The Audi Environmental Foundation has developed filters for urban runoff in conjunction with the Technical University of Berlin. They prevent tyre wear particles and other substances from being washed into sewers and bodies of water along with rainwater. Initial field and lab tests have now demonstrated the efficiency of the UrbanFilter project.
Motoring organisation RAC has moved to “set record straight” following controversial remarks from Environment Secretary George Eustice that electric vehicles (EV) may not be as green as people think. In order to do that the RAC, which wants to speed up EV take-up, commissioned battery electrochemist Dr Euan McTurk to address the suggestion that EVs produce more particulate from brake and tyre wear than their petrol and diesel counterparts.
The Tyre Collective – winners of the James Dyson Awards 2020 – have designed a device to capture tyre particulate at source. According to the UK Department for Environment, Food & Rural Affairs’ “Air Quality: Brake, Tyre and Road Surface Wear” report, tyre-wear accounts for nearly half of road transport particulate emissions. Furthermore, a reported half a million tonnes of tyre particles are produced annually in Europe alone, from vehicles accelerating, braking and cornering. As we move towards electric vehicles in the future, exhaust emissions will reduce but tyre particles will continue. The Tyre Collective estimate that tyre emissions may even increase, as electric vehicles become heavier due to the added battery weight. For both reasons, this year’s UK national James Dyson Award winners attempt to address this issue.
Studies show the tyre/road abrasion caused by vehicles in motion contributes to microplastic and fine dust pollution, making this an issue our industry will increasingly have to consider in future. ZF Test Systems believes its new unit for testing tyre abrasion will enable tyre manufacturers to optimise their development programmes and offer cleaner tyres.
Emissions Analytics caused a stir last week when sharing news of its tyre wear pollution testing. It reported extraordinarily high levels of tyre wear pollution. The European Tyre and Rubber Manufacturers’ Association (ETRMA) has now responded with a statement that challenges Emissions Analytics’ testing procedure while keeping the door open to further dialogue on the subject of tyre and road wear particles (TRWP).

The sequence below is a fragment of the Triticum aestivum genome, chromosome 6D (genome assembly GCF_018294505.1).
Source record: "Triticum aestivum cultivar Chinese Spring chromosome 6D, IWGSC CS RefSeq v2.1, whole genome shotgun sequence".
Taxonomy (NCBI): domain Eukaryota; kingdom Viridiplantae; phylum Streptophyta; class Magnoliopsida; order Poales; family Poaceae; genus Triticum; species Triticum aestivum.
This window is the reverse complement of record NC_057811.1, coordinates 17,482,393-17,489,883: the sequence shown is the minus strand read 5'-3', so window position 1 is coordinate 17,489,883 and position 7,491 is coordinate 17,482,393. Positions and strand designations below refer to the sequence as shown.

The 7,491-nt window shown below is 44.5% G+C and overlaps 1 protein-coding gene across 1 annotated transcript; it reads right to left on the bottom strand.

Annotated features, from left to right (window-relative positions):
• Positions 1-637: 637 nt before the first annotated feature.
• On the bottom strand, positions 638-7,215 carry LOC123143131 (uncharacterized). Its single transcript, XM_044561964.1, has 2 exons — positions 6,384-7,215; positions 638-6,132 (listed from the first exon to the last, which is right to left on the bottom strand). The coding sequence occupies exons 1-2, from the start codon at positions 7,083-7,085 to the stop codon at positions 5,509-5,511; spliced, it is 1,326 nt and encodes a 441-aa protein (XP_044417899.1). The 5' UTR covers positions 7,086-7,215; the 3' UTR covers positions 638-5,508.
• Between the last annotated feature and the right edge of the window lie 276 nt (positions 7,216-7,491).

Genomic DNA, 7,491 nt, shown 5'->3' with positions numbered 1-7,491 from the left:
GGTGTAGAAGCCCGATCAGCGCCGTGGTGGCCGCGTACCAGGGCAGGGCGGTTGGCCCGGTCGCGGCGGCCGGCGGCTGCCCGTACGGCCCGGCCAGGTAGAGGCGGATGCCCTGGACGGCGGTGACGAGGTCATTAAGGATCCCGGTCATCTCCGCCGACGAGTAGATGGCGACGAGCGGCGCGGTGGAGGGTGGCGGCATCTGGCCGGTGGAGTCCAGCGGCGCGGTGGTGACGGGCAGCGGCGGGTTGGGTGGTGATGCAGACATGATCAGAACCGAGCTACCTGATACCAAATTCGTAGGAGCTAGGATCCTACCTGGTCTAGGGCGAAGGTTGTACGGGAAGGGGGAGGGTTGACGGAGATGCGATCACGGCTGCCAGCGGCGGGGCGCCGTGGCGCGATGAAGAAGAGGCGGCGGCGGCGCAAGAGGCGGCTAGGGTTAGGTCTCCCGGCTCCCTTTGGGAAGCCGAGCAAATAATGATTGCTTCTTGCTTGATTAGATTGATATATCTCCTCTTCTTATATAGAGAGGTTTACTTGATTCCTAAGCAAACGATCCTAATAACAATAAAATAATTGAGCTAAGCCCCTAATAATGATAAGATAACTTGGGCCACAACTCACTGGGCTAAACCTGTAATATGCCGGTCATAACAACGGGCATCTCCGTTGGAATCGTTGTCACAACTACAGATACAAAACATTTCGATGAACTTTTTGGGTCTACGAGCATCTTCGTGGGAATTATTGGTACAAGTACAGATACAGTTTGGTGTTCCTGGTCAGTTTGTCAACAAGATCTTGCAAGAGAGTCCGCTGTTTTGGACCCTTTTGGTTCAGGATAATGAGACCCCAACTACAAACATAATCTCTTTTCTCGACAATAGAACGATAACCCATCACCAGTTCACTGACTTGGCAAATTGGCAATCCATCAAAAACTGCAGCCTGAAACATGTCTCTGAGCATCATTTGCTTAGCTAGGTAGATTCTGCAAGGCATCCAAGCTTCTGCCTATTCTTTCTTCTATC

One effect of regulatory-driven decreases in vehicle emissions is that other kinds of pollution become comparatively higher. The contribution of tyres to overall transportation pollution has been scrutinised on a number of occasions, and opinions on the matter vary. Emissions Analytics now brings the issue of tyre pollution back to the table, flagging up that they’re much more polluting than car exhausts.
In July 2018 the European Tyre and Rubber Manufacturers’ Association (ETRMA) initiated a multi-stakeholder roundtable, the European TRWP (Tyre and Road Wear Particles) Platform facilitated by CSR Europe to consult on the subject of tyre particulate. The Platform brought together representatives of the main organisations related to TRWP well as research institutes and EU policy makers. As the year-long collaboration has come to a conclusion, the platform has published two reports highlighting potential mitigation measures to reduce generation and transportation of TRWP as well as calling for additional research where knowledge gaps exist in an attempt to answer growing concerns about their environmental impact.